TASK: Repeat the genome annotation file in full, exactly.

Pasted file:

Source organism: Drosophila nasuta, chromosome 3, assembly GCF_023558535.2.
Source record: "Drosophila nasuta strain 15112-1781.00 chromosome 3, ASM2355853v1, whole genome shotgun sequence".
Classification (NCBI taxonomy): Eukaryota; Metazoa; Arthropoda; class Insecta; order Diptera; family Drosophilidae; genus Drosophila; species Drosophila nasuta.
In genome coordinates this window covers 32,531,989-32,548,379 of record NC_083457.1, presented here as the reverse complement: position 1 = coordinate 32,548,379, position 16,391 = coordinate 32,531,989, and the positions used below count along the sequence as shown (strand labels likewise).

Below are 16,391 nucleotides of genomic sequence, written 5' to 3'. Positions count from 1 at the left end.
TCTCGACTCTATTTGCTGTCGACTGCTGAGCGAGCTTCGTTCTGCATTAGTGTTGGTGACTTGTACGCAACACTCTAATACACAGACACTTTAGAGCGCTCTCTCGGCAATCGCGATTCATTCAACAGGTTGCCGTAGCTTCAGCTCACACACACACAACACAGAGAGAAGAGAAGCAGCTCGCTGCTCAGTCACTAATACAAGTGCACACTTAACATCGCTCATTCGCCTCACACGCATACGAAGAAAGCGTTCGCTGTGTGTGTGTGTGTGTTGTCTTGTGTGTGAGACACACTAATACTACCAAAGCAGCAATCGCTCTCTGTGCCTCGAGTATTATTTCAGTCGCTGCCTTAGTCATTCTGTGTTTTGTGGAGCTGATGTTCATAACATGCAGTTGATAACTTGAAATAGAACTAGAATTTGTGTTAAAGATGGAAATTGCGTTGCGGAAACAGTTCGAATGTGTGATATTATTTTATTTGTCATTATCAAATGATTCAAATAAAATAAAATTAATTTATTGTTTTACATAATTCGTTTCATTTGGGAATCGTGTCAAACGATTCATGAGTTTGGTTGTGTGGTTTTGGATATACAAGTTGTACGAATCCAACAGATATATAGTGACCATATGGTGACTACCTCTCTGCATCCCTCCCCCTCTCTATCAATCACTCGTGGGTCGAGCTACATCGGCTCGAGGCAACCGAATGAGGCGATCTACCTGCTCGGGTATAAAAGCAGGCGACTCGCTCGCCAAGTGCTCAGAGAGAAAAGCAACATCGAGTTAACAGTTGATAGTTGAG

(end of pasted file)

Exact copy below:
Source organism: Drosophila nasuta, chromosome 3, assembly GCF_023558535.2.
Source record: "Drosophila nasuta strain 15112-1781.00 chromosome 3, ASM2355853v1, whole genome shotgun sequence".
Classification (NCBI taxonomy): Eukaryota; Metazoa; Arthropoda; class Insecta; order Diptera; family Drosophilidae; genus Drosophila; species Drosophila nasuta.
In genome coordinates this window covers 32,531,989-32,548,379 of record NC_083457.1, presented here as the reverse complement: position 1 = coordinate 32,548,379, position 16,391 = coordinate 32,531,989, and the positions used below count along the sequence as shown (strand labels likewise).

Below are 16,391 nucleotides of genomic sequence, written 5' to 3'. Positions count from 1 at the left end.
TCTCGACTCTATTTGCTGTCGACTGCTGAGCGAGCTTCGTTCTGCATTAGTGTTGGTGACTTGTACGCAACACTCTAATACACAGACACTTTAGAGCGCTCTCTCGGCAATCGCGATTCATTCAACAGGTTGCCGTAGCTTCAGCTCACACACACACAACACAGAGAGAAGAGAAGCAGCTCGCTGCTCAGTCACTAATACAAGTGCACACTTAACATCGCTCATTCGCCTCACACGCATACGAAGAAAGCGTTCGCTGTGTGTGTGTGTGTGTTGTCTTGTGTGTGAGACACACTAATACTACCAAAGCAGCAATCGCTCTCTGTGCCTCGAGTATTATTTCAGTCGCTGCCTTAGTCATTCTGTGTTTTGTGGAGCTGATGTTCATAACATGCAGTTGATAACTTGAAATAGAACTAGAATTTGTGTTAAAGATGGAAATTGCGTTGCGGAAACAGTTCGAATGTGTGATATTATTTTATTTGTCATTATCAAATGATTCAAATAAAATAAAATTAATTTATTGTTTTACATAATTCGTTTCATTTGGGAATCGTGTCAAACGATTCATGAGTTTGGTTGTGTGGTTTTGGATATACAAGTTGTACGAATCCAACAGATATATAGTGACCATATGGTGACTACCTCTCTGCATCCCTCCCCCTCTCTATCAATCACTCGTGGGTCGAGCTACATCGGCTCGAGGCAACCGAATGAGGCGATCTACCTGCTCGGGTATAAAAGCAGGCGACTCGCTCGCCAAGTGCTCAGAGAGAAAAGCAACATCGAGTTAACAGTTGATAGTTGAG